(c) auto-forever

Motor Sport (April 1976 said that “one member of the test team summed up the 604 as a professional car. This takes some explaining because all cars these days are professional or are supposed to be. But one gets the impression that Peugeot engineers never say ‘assez bien‘ but keep on working until each feature is, in their eyes, absolutely right. One may disagree with some of the car’s features but if so it will be because someone at Peugeot actively disagrees with one’s point of view not because they could not Continue reading “An Afternoon Like Dusk – The 604 story (Pt. 1)”

Are Those The Reflections Of The Tagus?

After a long stint hammering out first-rate articles and second-rate headlines I am in need of a pause, dear readers.

1991 Opel Astra: source

As you may have noticed I have been rather quiet of late, concerned mostly with fridge magnets, vacation and vermouth. It has been gratifying to see continued signs of life and active discussion carrying on in my absence. It is time to Continue reading “Are Those The Reflections Of The Tagus?”

Seduce Me With Meringues And Marchpane, Oh Creature Of The Noon

The BMW X2 has managed to attract my attention and it’s not due to the colour.

2019 BMW X2: source

At BMW’s UK website the firm has a set of features it wishes us to be aware of. “With its athletic shoulder line and gently sloping roof line, the dynamic styling of the BMW X2 has a coupé-like character that will definitely grab attention,” they tell us.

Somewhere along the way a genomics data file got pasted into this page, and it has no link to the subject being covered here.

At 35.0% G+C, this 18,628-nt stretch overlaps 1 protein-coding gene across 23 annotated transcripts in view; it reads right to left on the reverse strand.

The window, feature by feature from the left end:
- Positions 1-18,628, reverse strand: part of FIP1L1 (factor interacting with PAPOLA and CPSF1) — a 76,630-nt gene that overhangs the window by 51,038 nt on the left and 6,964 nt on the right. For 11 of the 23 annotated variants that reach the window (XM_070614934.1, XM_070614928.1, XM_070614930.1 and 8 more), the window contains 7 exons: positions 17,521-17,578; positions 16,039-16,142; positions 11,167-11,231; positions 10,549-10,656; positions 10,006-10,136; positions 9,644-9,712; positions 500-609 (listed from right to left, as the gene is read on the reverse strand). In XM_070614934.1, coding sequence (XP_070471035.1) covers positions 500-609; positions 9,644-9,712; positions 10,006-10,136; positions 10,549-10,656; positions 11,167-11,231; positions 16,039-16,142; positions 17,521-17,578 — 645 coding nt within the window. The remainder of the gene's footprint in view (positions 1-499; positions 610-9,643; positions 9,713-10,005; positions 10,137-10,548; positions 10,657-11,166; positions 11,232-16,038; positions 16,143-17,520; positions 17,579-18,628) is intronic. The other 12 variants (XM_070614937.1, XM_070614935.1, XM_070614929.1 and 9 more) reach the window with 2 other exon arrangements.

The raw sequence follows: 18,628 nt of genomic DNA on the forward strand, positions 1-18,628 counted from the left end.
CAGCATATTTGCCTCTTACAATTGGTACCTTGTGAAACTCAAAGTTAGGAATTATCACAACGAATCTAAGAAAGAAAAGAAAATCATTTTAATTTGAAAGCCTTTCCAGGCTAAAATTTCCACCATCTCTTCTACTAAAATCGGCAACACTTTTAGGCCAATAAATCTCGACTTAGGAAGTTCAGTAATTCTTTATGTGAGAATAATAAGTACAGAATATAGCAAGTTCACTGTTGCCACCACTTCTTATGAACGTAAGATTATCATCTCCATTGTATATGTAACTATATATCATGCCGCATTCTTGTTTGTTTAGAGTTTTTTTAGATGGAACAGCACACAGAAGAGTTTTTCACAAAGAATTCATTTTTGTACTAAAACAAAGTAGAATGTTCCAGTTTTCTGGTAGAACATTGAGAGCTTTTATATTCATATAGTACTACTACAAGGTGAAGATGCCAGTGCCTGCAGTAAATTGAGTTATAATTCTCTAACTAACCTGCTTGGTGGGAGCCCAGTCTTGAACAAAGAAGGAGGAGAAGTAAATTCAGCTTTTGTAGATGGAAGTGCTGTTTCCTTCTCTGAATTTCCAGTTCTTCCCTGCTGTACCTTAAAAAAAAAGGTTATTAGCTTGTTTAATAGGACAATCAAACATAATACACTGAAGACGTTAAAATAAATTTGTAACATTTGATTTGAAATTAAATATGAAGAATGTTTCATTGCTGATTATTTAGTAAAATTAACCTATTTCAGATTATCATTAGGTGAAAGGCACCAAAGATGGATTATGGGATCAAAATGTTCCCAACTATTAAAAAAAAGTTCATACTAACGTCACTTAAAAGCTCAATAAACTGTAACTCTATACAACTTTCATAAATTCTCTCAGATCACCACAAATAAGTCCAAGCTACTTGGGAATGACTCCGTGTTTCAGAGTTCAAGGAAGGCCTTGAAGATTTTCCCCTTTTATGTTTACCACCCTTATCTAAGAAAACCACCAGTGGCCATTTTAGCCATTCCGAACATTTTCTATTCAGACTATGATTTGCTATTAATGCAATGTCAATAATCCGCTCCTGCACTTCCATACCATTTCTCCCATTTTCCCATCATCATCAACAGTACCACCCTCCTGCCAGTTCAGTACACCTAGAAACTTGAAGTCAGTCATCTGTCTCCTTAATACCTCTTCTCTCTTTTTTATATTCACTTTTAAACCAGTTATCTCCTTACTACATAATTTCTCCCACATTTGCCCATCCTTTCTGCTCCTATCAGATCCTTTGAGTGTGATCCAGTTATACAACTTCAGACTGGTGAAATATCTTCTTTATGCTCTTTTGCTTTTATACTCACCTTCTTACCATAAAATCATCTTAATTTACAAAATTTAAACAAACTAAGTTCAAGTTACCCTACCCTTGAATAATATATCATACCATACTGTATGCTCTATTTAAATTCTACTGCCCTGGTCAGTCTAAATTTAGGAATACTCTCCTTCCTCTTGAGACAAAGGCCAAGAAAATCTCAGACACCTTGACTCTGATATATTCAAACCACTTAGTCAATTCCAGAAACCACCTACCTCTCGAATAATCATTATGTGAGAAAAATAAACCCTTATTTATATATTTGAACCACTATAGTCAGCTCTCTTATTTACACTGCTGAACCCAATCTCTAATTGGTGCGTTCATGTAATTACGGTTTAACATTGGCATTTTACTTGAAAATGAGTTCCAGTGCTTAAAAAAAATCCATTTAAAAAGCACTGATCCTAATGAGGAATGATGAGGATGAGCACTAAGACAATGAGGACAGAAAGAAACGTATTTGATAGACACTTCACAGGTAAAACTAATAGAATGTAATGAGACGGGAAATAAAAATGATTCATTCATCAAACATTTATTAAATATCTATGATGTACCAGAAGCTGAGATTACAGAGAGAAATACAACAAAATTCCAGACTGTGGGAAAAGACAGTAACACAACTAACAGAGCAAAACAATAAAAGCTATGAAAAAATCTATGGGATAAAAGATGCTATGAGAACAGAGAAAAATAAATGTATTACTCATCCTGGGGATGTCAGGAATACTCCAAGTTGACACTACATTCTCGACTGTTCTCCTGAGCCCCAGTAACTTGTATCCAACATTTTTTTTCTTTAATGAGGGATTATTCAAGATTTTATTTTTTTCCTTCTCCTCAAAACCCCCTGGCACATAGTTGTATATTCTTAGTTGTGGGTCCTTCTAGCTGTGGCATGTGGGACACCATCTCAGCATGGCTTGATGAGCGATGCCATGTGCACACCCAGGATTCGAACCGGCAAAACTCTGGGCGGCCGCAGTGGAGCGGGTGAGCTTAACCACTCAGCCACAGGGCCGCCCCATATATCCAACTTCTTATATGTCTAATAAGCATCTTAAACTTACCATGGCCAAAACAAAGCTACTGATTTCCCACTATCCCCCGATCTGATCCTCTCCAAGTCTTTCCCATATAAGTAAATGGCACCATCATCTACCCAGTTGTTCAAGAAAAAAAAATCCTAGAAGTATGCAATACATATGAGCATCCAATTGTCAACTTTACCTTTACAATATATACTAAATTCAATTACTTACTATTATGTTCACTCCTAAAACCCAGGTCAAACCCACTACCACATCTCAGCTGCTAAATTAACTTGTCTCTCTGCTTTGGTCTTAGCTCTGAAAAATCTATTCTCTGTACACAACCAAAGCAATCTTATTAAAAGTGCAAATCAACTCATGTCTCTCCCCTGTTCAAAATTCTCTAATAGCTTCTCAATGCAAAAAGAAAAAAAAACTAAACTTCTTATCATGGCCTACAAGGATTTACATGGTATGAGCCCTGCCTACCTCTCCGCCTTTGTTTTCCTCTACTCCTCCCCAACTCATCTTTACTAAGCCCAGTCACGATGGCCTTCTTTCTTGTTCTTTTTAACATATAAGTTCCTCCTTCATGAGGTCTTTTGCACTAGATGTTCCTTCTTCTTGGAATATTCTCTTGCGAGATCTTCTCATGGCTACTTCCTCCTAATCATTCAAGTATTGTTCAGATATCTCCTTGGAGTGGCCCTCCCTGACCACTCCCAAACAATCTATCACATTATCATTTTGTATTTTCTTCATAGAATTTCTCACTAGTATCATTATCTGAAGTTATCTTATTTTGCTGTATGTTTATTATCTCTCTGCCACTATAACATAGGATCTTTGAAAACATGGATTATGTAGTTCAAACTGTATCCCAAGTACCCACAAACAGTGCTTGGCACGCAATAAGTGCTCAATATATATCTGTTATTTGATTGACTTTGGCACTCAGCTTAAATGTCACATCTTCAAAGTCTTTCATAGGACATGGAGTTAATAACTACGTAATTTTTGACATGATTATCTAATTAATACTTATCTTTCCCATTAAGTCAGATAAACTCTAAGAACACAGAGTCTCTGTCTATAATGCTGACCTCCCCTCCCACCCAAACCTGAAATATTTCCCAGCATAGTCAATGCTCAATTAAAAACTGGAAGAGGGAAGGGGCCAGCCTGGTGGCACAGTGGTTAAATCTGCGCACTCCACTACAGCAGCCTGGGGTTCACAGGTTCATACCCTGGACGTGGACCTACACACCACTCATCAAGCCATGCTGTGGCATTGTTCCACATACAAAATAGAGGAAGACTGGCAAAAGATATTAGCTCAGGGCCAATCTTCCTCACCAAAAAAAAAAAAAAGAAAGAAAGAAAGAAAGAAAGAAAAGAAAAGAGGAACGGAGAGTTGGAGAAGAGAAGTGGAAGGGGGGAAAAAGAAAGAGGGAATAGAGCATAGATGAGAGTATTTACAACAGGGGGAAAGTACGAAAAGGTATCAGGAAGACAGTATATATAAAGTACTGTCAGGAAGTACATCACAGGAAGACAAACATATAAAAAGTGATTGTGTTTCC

Well, yes but at the same time as they have elected to mess with the Hofmeister kink (it doesn’t really have one), they have added a badge to make up for the diminished clarity of the car’s identity. “For true distinction, the BMW emblem has been repositioned next to the Hofmeister kink on the C pillar. Just another case of breaking the rules.” The old saying goes that you should be able to Continue reading “Seduce Me With Meringues And Marchpane, Oh Creature Of The Noon”

Would They, Could They?

Imagine a thrilling Toyota Corolla. It existed, under another name.

2001 Will Vs: source

In order to get any doubts out of the way this article is about the 2001-2004 WiLL Vs which Toyota designed, produced and marketed under the Will brand name. In order to clarify somewhat, various Japanese companies cooperated to sell their products through a channel aimed at younger buyers and they named this umbrella brand “WiLL“. As well as the cars, the Will brand covered beer, stationary, tourism, sweets and consumer electonics. Wouldn’t you love to Continue reading “Would They, Could They?”